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1 minute ago, cedric_86 said:

Ok, the Motion to Correct Error was denied.  

The judge gave the same reason:  Plaintiff elected to bring suit in your jurisdiction rather than arbitrate per the card agreement. 

It still doesn't make sense to me.  Unifund never even filed a response to counter the motion.  I'm quite sure the judge and Unifund are in cahoots.  Like I stated before, this judge's reputation preceeds him.  Once I saw his name assigned the case, I didn't think it would go good.

Although, I would like to fight this just on principle, I think I'm done.  It costs $250 to file an appeal.  I don't have the time or skills to do that filing by myself with briefs and all that and I'm in the middle of purchasing a home. No lawyer (I have LegalShield so there would be a discount) will assist me because it would cost more to represent me than the amount owed.

So again, I say thanks for all your help. @BV80 @Brotherskeeper @fisthardcheese 

Bless your heart!  The judge is an idiot.  He is both ignorant and misinformed.  

I understand if you choose to settle.  You have to do what is best for you, and that is all that matters.  You researched and did your best to put up a great fight.  We all think you did an excellent job.  Unfortunately, due to a stupid judge, it seems the odds were against you.  

Get this behind you, and enjoy your new home.  I wish you the very best for the future.  😀

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1 minute ago, BV80 said:

Bless your heart!  The judge is an idiot.  He is both ignorant and misinformed.  

I understand if you choose to settle.  You have to do what is best for you, and that is all that matters.  You researched and did your best to put up a great fight.  We all think you did an excellent job.  Unfortunately, due to a stupid judge, it seems the odds were against you.  

Get this behind you, and enjoy your new home.  I wish you the very best for the future.  😀

Thanks for the well wishes.  But, boy does the fighter in me want to keep fighting.  I was hoping a lawyer could at least help me get started, but no takers.

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31 minutes ago, cedric_86 said:

Thanks for the well wishes.  But, boy does the fighter in me want to keep fighting.  I was hoping a lawyer could at least help me get started, but no takers.

That judge deserves a take-down from the appeals court.  But, you’re correct that an appeal is more difficult to prepare and takes more effort and time.  Don’t feel badly if circumstances in your life right now don’t allow you to take that time or if you’re tired and just don’t have the energy   

Just do what is right and best for you at this time. That’s all anyone can do.  

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10 hours ago, BV80 said:

Bless your heart!  The judge is an idiot.  He is both ignorant and misinformed.  

Yes! Yes. And, yes.

10 hours ago, cedric_86 said:

But, boy does the fighter in me want to keep fighting.

I know. You have other, now more important, battles to fight. You worked really hard, but you came up against an immovable object in your judge. We had a recent case in Virginia with a similar judge. It's tough to accept that the task of correcting a clearly errant judge is out of reach. Best of luck to you.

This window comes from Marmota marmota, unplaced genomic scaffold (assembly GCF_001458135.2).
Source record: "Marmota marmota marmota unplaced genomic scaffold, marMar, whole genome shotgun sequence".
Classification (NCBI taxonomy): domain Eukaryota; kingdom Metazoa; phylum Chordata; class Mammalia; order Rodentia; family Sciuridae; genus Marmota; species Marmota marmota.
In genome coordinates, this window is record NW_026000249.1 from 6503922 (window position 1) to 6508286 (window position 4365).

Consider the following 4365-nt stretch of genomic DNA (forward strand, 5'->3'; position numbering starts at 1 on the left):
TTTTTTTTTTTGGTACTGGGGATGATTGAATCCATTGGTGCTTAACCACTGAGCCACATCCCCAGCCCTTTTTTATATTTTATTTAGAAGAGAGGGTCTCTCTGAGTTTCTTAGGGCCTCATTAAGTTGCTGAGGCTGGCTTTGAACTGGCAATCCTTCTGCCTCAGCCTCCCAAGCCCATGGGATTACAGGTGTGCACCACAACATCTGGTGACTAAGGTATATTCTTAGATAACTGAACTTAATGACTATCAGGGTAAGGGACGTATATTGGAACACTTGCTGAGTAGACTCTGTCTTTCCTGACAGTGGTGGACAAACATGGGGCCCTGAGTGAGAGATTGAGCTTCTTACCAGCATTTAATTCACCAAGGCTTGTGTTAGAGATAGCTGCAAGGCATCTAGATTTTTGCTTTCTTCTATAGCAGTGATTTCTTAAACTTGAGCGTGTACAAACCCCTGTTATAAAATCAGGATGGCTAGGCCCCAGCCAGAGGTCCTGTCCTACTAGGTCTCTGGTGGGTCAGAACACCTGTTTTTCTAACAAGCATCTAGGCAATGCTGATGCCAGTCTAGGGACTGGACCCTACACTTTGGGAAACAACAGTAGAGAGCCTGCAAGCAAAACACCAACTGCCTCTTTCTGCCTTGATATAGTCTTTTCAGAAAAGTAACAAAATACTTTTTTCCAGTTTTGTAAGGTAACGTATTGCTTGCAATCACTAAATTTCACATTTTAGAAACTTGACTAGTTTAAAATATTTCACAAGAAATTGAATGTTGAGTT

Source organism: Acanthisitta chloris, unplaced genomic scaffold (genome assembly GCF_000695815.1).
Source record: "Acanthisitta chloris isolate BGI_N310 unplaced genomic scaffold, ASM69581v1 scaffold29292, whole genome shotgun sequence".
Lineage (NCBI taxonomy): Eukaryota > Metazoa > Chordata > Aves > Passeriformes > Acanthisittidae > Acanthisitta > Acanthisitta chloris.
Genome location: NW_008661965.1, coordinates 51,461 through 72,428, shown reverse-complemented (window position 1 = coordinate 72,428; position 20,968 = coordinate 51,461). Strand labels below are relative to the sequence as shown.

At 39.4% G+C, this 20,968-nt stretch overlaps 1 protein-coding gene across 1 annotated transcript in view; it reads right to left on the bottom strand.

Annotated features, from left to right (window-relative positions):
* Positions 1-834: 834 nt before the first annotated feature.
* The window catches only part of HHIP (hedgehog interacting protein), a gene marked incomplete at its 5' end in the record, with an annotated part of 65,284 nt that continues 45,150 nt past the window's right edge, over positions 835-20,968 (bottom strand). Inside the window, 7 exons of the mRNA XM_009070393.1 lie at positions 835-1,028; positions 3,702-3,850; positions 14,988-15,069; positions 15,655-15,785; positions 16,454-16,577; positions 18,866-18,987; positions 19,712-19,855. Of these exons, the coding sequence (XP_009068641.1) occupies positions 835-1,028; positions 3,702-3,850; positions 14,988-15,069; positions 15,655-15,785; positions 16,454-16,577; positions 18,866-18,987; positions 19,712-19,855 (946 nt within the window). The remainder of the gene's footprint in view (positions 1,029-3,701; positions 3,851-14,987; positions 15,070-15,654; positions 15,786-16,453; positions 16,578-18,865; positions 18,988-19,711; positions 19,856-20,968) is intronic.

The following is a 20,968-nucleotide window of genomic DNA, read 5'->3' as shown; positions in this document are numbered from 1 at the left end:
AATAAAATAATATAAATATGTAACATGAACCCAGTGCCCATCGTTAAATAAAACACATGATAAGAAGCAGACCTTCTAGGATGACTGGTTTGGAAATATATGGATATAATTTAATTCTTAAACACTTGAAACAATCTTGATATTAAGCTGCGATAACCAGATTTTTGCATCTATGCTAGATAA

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On 8/25/2020 at 11:42 PM, cedric_86 said:

Thanks for the well wishes.  But, boy does the fighter in me want to keep fighting.  I was hoping a lawyer could at least help me get started, but no takers.

Honestly, you already did all of the appeal work in your motion to correct. All of the exact same argument and case law can be copy/pasted into an appeal petition.  It would just be a matter of changing the heading and filing it in the proper court to appeal.  But that is your choice.  This is why I personally never bother with motions to reconsider or a motion to correct, as it just goes back to the same biased judge who clearly could case less about the rule of law and just wants to look down upon pro-se defendants.

All the best to you!

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1 hour ago, fisthardcheese said:

Honestly, you already did all of the appeal work in your motion to correct. All of the exact same argument and case law can be copy/pasted into an appeal petition.  It would just be a matter of changing the heading and filing it in the proper court to appeal.  But that is your choice.  This is why I personally never bother with motions to reconsider or a motion to correct, as it just goes back to the same biased judge who clearly could case less about the rule of law and just wants to look down upon pro-se defendants.

All the best to you!

I agree, that it seems like a waste of time because you get the same judge.  My thought was that it would buy me time to see to decide on if I wanted to file the appeal or not with the $250 filing fee.  I wonder if it would work, because the judge may feel whether it goes to arbitration or not, the outcome would be the same. At least that's how my Legalshield attorney feels.  So, I didn't want to waste the money.

You almost make it sound easy (with the cut/paste).  I think when I saw the part about the brief and contents, it seemed overwhelming.  I wouldn't mind attempting it if I had some help.  I really wanna stick it to the man. LOL